#VisualAbstract: Polypill for Cardiovascular Disease Prevention in an Underserved Population

1. In this randomized, controlled trial, patients without cardiovascular disease randomized to receive a polypill containing atorvastatin, amlodipine, losartan, and hydrochlorothiazide experienced greater reductions in systolic blood pressure and low-density lipoprotein (LDL) cholesterol over 12 months compared to patients who received usual-care.

2. Polypill patients reported increased rates of myalgia, hypotension, and lightheadedness.

Evidence Rating Level: 1 (Excellent)  

Study Rundown: Disadvantaged patients, including those with low socioeconomic status and minority populations, experience high rates of cardiovascular disease. Polypill-based therapy has not been well-studied in these underserved populations. This trial evaluated two primary endpoints: change in systolic blood pressure and change in LDL cholesterol. Compared to patients treated with usual care, patients on polypill therapy experienced greater decreases in both systolic blood pressure and in LDL cholesterol over 12 months of follow-up. Secondary endpoints, including change in diastolic blood pressure and total cholesterol, were also found to have greater decreases in polypill patients compared to usual-care patients. Compared to the usual-care group, the polypill group experienced higher rates of myalgia, hypotension, and lightheadedness.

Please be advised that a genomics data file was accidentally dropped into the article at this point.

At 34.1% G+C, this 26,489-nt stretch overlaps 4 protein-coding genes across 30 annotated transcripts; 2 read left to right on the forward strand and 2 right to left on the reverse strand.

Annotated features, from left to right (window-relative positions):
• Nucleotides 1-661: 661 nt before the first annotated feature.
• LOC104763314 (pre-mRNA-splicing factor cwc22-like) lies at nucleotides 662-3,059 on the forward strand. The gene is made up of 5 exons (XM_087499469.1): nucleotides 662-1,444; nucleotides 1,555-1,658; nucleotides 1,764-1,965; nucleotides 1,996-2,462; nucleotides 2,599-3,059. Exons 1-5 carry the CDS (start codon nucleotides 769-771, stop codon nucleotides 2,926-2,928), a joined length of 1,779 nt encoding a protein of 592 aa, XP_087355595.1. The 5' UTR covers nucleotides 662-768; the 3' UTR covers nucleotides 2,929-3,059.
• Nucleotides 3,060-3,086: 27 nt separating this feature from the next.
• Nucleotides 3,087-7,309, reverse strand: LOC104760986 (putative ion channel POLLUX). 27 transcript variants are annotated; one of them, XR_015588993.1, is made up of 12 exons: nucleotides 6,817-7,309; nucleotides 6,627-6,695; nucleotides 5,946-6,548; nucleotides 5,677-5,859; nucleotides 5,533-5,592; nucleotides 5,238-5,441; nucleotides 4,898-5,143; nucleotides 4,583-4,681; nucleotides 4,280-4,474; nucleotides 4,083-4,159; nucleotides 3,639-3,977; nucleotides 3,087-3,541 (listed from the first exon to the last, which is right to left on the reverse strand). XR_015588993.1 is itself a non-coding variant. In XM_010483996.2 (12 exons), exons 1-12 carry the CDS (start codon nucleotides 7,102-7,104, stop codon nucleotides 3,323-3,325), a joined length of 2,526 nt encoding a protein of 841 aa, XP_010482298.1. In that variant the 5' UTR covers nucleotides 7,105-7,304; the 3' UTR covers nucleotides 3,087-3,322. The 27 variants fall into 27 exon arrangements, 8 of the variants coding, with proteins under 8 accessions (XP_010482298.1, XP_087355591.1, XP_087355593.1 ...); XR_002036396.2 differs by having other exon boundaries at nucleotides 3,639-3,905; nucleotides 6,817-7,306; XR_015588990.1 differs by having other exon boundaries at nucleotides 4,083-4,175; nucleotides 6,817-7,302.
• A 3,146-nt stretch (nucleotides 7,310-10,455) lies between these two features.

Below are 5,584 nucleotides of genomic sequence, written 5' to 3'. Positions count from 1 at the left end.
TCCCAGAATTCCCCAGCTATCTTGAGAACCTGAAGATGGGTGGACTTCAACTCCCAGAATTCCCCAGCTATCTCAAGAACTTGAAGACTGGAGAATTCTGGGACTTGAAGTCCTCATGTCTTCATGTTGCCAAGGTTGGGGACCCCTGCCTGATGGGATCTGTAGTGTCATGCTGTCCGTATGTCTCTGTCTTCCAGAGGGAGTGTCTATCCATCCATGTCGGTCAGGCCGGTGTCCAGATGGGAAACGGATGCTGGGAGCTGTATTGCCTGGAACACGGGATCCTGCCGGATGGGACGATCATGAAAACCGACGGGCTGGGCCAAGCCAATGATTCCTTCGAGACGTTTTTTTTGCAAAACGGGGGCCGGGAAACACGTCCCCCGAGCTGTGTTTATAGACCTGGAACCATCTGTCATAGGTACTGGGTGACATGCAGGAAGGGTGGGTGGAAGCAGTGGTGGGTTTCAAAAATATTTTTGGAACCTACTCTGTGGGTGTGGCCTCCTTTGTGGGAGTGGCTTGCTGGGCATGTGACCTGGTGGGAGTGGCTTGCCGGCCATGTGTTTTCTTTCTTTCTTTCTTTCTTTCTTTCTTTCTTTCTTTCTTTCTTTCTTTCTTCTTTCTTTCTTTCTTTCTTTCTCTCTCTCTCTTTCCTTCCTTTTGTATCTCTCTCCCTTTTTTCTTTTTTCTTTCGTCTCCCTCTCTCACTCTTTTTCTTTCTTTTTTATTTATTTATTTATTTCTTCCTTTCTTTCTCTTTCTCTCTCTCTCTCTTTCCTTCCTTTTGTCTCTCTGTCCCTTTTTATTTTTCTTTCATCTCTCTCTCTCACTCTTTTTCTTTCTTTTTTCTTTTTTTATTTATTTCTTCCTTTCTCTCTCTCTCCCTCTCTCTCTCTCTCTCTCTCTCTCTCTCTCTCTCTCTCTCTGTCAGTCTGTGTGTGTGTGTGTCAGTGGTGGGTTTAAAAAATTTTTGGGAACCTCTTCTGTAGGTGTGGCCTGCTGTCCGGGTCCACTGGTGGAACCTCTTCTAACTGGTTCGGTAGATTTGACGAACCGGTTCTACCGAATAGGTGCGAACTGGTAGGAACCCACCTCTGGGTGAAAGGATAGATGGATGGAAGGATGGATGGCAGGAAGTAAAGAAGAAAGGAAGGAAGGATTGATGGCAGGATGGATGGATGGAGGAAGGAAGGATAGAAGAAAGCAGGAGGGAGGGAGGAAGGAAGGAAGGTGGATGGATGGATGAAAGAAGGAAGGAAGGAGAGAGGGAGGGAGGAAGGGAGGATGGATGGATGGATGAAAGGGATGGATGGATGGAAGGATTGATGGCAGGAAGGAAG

This randomized, controlled trial provides evidence that polypill therapy may improve cardiovascular outcomes in underserved patients. Limitations include the study’s open-label design and selection of participants from one community health center.

Click to read the study in NEJM

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